Cyrus Mistry speaks to shareholders during the Tata Consultancy Services (TCS) annual general meeting in Mumbai, India on June 28, 2013. Photograph: (Reuters)
According to the lawyers, he can file a defamatory lawsuit to protect his credibility
Speculations are afloat in India Inc. that Cyrus Mistry, who was replaced as the chairman of Tata Sons on Monday by predecessor Ratan Tata, may challenge the board's move in the court.
Corporate lawyers argue, however, that he has no case.
Sources say that Mistry feels the move to replace him tarnishes his reputation. He also thinks that the move tarnishes the reputation of the Shapoorji Pallonji Group, which is the single largest stakeholder in the company outside of the Tatas.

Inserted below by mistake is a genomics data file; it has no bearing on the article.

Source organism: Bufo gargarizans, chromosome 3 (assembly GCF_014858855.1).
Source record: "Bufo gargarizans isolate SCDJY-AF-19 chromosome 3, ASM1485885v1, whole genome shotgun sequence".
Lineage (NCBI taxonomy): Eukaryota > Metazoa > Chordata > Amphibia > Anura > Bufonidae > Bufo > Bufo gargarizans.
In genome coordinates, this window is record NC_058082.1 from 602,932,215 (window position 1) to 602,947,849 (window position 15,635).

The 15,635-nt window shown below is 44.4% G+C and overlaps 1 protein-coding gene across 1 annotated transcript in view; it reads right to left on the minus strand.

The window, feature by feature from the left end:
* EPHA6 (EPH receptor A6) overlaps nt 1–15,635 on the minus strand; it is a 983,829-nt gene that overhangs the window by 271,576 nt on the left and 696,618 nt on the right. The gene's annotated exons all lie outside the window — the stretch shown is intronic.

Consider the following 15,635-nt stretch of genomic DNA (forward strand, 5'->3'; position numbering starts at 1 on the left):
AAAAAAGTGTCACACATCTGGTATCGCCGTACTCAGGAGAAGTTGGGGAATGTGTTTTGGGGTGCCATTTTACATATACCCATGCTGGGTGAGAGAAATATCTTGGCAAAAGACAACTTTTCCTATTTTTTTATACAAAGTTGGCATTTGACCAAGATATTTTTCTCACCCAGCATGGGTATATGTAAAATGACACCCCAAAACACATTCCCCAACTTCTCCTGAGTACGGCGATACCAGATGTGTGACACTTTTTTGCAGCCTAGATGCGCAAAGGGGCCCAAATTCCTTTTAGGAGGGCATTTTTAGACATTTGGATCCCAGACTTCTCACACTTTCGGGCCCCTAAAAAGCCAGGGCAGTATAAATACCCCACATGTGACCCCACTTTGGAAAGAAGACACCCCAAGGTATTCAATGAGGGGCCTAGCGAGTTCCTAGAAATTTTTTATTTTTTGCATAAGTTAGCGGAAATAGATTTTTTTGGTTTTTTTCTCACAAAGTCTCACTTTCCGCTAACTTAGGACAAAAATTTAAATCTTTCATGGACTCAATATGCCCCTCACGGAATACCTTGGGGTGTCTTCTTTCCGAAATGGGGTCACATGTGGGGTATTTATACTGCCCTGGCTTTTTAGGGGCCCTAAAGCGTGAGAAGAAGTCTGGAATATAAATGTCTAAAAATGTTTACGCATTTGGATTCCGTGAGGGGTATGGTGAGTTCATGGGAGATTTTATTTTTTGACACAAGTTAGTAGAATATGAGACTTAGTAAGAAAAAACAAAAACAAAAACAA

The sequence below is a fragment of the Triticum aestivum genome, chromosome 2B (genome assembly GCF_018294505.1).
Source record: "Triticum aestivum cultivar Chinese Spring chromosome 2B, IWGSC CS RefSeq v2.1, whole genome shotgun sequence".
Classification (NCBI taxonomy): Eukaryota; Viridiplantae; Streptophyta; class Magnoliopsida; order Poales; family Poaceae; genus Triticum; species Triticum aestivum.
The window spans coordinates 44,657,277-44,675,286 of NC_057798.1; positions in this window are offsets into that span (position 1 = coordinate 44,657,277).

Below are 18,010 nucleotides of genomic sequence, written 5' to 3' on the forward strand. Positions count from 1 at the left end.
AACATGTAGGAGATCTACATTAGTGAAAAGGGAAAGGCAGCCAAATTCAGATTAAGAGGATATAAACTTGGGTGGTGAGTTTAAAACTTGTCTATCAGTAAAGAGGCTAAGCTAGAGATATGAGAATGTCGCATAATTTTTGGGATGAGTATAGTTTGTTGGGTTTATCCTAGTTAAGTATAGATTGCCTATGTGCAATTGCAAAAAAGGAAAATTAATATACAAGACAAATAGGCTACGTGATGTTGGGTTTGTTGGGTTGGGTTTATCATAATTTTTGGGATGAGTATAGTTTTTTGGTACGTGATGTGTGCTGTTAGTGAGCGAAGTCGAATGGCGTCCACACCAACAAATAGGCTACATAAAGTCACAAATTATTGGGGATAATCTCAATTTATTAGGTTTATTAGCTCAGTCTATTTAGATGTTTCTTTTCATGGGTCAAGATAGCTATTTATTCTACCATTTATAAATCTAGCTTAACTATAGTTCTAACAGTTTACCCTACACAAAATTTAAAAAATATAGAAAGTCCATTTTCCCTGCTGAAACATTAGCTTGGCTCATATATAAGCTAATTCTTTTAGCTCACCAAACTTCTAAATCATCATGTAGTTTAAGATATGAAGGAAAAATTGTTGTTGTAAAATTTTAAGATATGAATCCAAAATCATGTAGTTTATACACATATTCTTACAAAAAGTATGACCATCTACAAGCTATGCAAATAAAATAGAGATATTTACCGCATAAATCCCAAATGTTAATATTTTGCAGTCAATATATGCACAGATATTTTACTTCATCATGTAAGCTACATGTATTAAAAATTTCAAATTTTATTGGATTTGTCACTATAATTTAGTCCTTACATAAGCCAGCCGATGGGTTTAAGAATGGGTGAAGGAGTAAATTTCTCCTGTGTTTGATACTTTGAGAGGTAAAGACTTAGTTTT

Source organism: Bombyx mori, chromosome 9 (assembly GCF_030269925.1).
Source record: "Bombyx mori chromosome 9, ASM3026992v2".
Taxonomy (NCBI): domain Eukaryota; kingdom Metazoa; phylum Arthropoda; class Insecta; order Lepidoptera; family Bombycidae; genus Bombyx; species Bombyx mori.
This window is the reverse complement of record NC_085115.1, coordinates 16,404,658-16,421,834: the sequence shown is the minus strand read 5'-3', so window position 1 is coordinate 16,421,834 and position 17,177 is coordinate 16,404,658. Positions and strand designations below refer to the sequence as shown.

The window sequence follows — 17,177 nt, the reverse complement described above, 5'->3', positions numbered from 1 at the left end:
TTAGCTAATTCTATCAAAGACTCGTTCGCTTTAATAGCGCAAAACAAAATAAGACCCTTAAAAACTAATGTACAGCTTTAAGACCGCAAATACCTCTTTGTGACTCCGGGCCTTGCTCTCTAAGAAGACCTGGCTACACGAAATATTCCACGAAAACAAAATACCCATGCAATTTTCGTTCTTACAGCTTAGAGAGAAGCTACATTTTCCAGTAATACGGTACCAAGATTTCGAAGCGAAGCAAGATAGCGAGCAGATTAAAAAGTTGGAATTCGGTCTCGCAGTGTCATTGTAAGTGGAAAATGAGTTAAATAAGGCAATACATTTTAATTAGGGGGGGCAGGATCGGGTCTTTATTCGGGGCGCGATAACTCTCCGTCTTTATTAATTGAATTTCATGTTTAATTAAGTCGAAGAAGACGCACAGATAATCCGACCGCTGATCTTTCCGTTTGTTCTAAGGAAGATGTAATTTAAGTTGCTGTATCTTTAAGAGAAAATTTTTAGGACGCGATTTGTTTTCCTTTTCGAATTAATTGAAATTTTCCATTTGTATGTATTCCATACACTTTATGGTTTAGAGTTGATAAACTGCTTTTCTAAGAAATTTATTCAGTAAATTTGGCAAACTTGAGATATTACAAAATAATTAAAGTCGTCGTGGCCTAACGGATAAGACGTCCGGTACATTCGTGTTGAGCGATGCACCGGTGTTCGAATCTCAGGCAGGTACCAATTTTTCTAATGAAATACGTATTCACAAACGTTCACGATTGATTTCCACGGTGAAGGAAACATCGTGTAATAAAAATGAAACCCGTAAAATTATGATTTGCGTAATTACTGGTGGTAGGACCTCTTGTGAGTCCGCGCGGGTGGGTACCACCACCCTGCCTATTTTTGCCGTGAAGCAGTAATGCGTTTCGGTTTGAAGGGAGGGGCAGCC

Further, according to sources, Mistry describes the board proceedings as 'illegal'.
The imperative question now is that does Mistry really hold a case if he decides to move the court? Will he enter into a legal battle to save face?
Corporate lawyers hold that his challenge will not hold little merit in the court of law as this is an internal company matter.
According to the lawyers, however, he can file a defamatory lawsuit to protect his credibility and the reputation of the Shapoorji Pallonji Group. That is the only place where he can claim damages, the legal experts say.
Meanwhile, no formal confirmation on moving to the court has come from Mistry's office. The Tatas have filed caveats in anticipation of a legal backlash.